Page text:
Key findings

Competition for land and its resources is growing

  • Intense competition for land resources in Australia has resulted in continued declines in the amount and condition of our land-based natural capital – native vegetation, soil and biodiversity – which deliver essential ecosystem services. Reversing this trend requires proactive development planning among governments, businesses and communities to restore ecosystem function, build resilient landscapes, and equitably distribute environmental, economic, social and cultural benefits.

Native vegetation is still being cleared and invasive species are increasing, and climate change is compounding the effects of these pressures

  • Native vegetation has been extensively cleared throughout intensive land-use zones of eastern and southern Australia. Mapping does not accurately reflect the full extent to which land use has modified native vegetation condition. Native vegetation not protected within reserves is subjected to extractive and production uses such as firewood and timber harvesting, and extensive areas are dedicated to livestock pastures. Threats that reduce the quality of biodiversity habitat within protected areas are only partially mitigated. The widespread reduction in capacity of native vegetation to support Australia’s unique biodiversity is exacerbated by climate change.
  • Growing profits from agriculture, forestry and mining are driving up clearing rates. While controls have tightened in many regions, some have been relaxed, with mixed outcomes. Native vegetation that has regrown after past clearing is increasingly being recleared, often without authorisation. There is a lack of clarity around what is being cleared, where and for what purpose. Detection of clearing is made more difficult by the combined pressures of climate change and land use. Native vegetation management lacks national coordination, and is confounded by inconsistencies in definitions for the extent and condition of native vegetation, and different approaches to monitoring.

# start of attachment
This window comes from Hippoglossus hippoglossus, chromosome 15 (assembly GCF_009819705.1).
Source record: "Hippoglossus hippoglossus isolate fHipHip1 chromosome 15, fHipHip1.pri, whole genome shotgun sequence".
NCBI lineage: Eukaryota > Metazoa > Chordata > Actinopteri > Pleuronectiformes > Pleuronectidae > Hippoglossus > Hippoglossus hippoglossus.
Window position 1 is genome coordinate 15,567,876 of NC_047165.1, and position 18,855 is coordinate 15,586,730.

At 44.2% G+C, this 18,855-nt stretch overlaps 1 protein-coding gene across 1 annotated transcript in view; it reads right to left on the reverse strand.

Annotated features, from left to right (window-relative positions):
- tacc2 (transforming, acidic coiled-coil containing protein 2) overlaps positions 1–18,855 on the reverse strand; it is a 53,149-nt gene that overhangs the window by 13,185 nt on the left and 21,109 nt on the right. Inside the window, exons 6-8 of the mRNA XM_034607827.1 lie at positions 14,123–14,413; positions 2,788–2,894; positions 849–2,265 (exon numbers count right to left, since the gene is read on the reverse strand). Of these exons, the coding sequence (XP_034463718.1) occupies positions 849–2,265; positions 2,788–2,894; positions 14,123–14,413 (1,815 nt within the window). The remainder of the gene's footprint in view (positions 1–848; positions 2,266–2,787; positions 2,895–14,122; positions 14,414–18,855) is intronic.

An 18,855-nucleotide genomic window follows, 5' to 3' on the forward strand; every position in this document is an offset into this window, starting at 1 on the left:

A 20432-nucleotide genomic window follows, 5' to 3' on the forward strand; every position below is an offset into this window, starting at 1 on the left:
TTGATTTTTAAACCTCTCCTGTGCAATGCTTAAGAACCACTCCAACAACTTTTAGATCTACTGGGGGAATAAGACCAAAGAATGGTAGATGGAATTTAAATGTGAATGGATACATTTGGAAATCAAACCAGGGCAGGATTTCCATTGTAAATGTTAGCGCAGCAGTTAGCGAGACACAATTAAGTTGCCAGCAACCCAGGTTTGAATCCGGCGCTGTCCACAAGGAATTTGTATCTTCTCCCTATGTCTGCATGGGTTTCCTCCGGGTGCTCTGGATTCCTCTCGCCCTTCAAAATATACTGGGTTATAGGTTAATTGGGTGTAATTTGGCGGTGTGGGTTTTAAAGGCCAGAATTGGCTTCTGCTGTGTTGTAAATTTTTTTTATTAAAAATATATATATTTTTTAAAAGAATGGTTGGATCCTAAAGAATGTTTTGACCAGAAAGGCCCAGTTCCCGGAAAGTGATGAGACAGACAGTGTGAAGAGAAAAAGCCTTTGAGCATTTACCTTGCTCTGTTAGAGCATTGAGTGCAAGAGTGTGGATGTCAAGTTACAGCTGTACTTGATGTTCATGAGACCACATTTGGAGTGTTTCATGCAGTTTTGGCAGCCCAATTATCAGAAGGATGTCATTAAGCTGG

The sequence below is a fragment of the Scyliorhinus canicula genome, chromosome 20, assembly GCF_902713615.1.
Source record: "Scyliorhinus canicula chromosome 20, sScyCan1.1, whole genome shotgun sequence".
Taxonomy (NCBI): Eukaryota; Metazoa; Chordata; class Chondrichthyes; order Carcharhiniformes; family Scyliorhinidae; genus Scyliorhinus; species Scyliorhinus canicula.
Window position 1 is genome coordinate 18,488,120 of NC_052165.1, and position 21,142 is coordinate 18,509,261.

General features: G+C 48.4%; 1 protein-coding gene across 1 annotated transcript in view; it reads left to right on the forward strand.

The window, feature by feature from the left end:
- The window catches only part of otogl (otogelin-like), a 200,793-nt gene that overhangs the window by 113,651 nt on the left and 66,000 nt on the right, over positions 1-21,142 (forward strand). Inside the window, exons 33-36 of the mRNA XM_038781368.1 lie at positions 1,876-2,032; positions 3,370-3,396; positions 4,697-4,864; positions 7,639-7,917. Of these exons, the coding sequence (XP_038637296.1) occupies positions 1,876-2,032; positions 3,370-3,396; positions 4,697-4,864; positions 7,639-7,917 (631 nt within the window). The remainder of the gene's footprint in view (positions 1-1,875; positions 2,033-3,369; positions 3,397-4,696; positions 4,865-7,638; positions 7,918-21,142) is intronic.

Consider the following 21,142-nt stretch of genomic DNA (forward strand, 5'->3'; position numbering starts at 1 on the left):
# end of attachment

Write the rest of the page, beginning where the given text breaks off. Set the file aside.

• Australia is burdened by tens of thousands of non-native species introduced deliberately or by accident over the past 250 years. There are now more foreign plant species in Australia than natives. Many have become invasive and are likely to become even more problematic with climate change. The cumulative burden of incursions is expected to escalate in the future. This is particularly so for invertebrates and microorganisms, which are harder to detect. Australia’s biosecurity system and intergovernmental cooperation are being stepped up to address this growing challenge.
  • Climate change is an immediate pressure on all land sectors that is intensifying the need to adapt, with potential compounding consequences for the environment. The 2017–19 drought, which exceeded the federation drought a century earlier, was followed by extensive, catastrophic bushfires and months of heavy, continuous rain. Warmer conditions and faster plant growth rates fed by higher levels of carbon dioxide may have benefits for ecosystems and agriculture in some regions; however, these may not be realised due to the risks and consequences of extreme events. Proactive cross-sectoral approaches to climate change adaptation are needed to avoid cascading impacts on the environment.